2023 Toyota Sequoia
Tougher Than Ever
Like everyone these days, Toyota sells a whole lot of SUVs. But among all of the RAV4s, Highlanders, and 4Runners, the Sequoia tends to get a little lost, despite being their biggest and most capable utility. But, this Tundra-based full-framed 3-row ute is all-new for 2023, and looking to stand taller than ever!
2023 marks the start of the third generation of the full-size Toyota Sequoia 3-row utility. Thankfully, it remains based on the Tundra full-size pickup, and is now built right alongside it deep in the heart of Texas. So, it still boasts capability in spades, looks tougher than ever, yet pampers like never before.
All Sequoias work with Toyota’s fantastic 3.5-liter V6 hybrid rated at 437-horsepower and 583 lb-ft. of torque. It feels powerful in all situations, and if you keep throttle inputs featherlike, you can spend a surprising amount of time running on battery power and the 36-kW electric motor alone. But it’s very noticeable when the engine kicks in, both in feel and with a sound that’s almost V8-like.
And it really does want to get to work, having our test Sequoia lurching forward at our Mason Dixon test track’s starting line with even the slightest throttle inputs. Go full throttle and the rear squats noticeably before pouncing hard off the line to 60 in just 5.5-seconds. The 10-speed automatic transmission works through gears very smoothly, with power never really letting up much throughout the ¼-mile. Our best time was 14.2-seconds at 95 miles-per-hour.
Toyota’s 4WDemand part-time 2-range 4-wheel drive is optional with most trims and features an electronic transfer case as well as an automatic limited-slip rear; max tow rating is a substantial 9,520-lbs. Even with the tough-truck vibe, the Sequoia’s ride is very comfortable and quiet, though handling is not exactly its forte. At times it can feel a little too pickup truck-like and a handful when pushed hard, especially if you’re used to modern car-like crossovers.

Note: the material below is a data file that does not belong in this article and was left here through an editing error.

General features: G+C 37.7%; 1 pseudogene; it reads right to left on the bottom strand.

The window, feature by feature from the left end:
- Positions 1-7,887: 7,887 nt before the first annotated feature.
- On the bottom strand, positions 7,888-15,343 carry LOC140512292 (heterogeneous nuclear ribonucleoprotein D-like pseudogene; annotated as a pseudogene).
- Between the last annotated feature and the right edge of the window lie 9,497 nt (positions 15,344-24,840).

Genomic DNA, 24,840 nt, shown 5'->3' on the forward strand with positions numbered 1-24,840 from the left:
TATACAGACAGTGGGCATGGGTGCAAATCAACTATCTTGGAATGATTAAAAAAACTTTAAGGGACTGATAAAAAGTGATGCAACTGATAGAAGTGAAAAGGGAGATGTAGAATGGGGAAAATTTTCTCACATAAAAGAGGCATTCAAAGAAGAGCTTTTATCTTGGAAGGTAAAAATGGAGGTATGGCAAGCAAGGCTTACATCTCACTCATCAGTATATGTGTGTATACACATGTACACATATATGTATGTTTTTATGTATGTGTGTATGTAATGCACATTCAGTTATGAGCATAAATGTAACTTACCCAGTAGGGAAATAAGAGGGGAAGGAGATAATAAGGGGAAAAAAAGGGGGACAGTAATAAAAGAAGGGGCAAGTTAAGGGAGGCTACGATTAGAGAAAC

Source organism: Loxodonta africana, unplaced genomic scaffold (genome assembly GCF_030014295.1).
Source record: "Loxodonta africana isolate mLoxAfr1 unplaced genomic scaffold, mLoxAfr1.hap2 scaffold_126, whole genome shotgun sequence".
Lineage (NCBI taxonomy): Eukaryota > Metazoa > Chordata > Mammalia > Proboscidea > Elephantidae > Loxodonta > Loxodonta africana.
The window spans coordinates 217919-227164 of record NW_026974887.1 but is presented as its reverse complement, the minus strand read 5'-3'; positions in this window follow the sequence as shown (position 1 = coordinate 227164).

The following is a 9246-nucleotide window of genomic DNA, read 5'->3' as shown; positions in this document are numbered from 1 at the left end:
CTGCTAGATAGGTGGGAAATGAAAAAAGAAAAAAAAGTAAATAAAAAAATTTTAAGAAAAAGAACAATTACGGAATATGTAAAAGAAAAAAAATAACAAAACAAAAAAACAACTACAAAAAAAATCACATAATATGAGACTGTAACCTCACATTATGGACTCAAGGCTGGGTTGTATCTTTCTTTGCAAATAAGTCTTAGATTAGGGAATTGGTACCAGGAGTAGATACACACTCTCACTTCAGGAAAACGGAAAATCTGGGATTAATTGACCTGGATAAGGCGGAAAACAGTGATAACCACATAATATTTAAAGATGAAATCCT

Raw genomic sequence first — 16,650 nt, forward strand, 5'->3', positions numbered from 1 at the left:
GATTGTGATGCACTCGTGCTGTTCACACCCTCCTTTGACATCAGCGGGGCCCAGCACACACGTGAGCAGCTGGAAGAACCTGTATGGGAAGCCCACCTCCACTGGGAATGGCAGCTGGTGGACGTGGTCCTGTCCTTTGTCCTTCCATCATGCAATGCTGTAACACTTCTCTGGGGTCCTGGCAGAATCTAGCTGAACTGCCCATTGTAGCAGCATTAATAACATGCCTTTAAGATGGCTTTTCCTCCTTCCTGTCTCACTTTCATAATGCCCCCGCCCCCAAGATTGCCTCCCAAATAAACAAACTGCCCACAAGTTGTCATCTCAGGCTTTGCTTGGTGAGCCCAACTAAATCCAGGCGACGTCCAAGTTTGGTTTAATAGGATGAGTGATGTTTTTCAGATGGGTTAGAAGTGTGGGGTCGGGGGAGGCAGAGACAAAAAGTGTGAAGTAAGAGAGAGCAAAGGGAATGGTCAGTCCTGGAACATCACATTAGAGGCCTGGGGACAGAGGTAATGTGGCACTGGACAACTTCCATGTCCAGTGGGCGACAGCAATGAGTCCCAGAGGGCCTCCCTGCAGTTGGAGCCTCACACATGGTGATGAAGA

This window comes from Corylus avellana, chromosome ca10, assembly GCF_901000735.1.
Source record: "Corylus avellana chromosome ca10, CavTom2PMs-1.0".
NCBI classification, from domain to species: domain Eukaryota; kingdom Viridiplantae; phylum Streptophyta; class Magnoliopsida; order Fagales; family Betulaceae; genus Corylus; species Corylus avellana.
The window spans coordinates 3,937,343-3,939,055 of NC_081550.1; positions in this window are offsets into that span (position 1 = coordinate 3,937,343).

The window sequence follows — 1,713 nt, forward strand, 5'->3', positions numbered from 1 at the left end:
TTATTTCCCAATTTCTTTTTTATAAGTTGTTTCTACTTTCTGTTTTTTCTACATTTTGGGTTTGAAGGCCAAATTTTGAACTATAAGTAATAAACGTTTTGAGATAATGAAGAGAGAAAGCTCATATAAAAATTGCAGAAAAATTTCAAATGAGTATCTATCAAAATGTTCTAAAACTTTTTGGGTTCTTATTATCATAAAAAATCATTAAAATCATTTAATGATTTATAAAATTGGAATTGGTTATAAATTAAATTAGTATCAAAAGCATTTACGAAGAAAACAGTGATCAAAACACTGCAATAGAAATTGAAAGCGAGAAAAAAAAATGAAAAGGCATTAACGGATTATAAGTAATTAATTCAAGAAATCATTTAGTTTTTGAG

At higher speeds, there was tremendous understeer and significant body roll through our handling course. But, keep speeds reasonable, and it responds plenty solid and safe, with good steering feedback. In braking runs, there was a lot of nosedive, which is to be expected when bringing this big of a vehicle to a complete stop. It took just 116-feet from 60 miles-per-hour.
The 7- or 8- passenger Sequoia is physically massive, yet it doesn’t feel as roomy as many direct rivals, especially in the 3rd row. Cargo space, not bad at all though, with 22.3 cubic-ft. behind the 3rd row, 49.0 behind the 2nd, and a max of 86.9 cubic-ft. And it packs lots of standard safety features including dynamic radar cruise control, lane tracing assist, and Safety Sense 2.5 with automatic emergency braking and steering assist. The front seats are comfortable, and the cabin well-finished. An 8-inch touchscreen is standard for Toyota’s latest infotainment system. But, most trims come with the 14-inch version, and in operation, it’s one of the best systems out there right now.
Toyota made plenty of headlines with their over-the-top Capstone trim, but this Platinum seems much more reasonable, yet still includes amenities such as heated and ventilated seats for the 1st and 2nd rows, 14-speaker JBL premium audio, panoramic roof, wireless phone charging, and Head-Up display.
It is a big step up into the cabin, even when deploying side steps to help, but it is certainly an impressive looking vehicle with its big truck style grille, aggressive body cuts and mega tall stance. Government Fuel Economy Ratings with 4-wheel drive are 19-City, 22-Highway, and 20-Combined; our average an acceptable 20.5 miles-per-gallon of Regular.
Stick to lower trims and you can get a lot of SUV for the money, staring tab, $59,960. 4-wheel-drive adds $3,000. However, things get pretty pricy as you work your way up to TRD Pro, which starts at $77,660.
With the fleeting nature of American buying habits, it’s hard to say if the Sequoia will stand as tall any of the many other SUVs in Toyota’s own lineup, though they have thinned the heard by no longer offering the Land Cruiser here in the U.S. Still, if Toyota was trying to create a modern looking, highly capable, full-size utility with an old-school feel… mission accomplished, the 2023 Sequoia is just that.
- Engine: 3.5-liter Twin-Turbo V6
- Torque: 583 lb-ft.
- 1/4 Mile: 14.2 seconds at 95 mph
- EPA: 19 City / 22 Highway / 20 Combined
- Horsepower: 437
- 0-60 mph: 5.5 seconds
- 60-0 Braking: 116 feet (avg)
- MW Fuel Economy: 20.5 MPG (Regular)